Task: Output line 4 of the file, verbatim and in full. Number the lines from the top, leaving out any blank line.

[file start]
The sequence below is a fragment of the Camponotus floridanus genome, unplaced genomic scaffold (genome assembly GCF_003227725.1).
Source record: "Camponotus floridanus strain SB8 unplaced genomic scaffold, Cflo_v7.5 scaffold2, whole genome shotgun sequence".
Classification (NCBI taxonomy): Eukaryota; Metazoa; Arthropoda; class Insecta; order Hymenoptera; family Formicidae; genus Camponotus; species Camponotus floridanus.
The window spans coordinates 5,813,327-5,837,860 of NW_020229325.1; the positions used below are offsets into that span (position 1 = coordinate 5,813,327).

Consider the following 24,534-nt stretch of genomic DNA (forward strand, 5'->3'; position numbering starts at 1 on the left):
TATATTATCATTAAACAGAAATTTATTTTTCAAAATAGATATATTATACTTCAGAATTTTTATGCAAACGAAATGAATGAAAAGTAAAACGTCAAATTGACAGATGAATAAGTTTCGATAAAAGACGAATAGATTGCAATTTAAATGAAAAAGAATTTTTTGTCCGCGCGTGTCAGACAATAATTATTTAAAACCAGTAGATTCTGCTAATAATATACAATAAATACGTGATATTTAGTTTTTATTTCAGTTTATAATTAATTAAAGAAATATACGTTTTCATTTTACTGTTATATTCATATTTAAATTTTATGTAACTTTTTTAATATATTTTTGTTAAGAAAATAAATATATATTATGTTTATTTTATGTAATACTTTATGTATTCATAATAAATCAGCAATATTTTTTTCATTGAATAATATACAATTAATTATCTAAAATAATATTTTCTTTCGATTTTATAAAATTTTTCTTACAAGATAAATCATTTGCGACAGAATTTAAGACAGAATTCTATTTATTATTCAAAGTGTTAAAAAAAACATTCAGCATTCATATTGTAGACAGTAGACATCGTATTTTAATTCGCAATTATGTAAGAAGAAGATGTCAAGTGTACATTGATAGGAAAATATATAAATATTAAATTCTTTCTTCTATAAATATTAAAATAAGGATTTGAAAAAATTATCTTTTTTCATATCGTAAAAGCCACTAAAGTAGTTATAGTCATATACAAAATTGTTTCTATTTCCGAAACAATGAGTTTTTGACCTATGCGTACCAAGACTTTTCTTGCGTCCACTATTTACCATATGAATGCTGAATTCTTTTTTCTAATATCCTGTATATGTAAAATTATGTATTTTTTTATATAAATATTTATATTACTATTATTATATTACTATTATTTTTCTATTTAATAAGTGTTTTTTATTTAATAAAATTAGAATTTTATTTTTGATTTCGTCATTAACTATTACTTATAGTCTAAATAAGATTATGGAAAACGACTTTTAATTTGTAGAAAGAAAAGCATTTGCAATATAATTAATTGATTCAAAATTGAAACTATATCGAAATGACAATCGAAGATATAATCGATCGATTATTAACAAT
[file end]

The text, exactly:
The window spans coordinates 5,813,327-5,837,860 of NW_020229325.1; the positions used below are offsets into that span (position 1 = coordinate 5,813,327).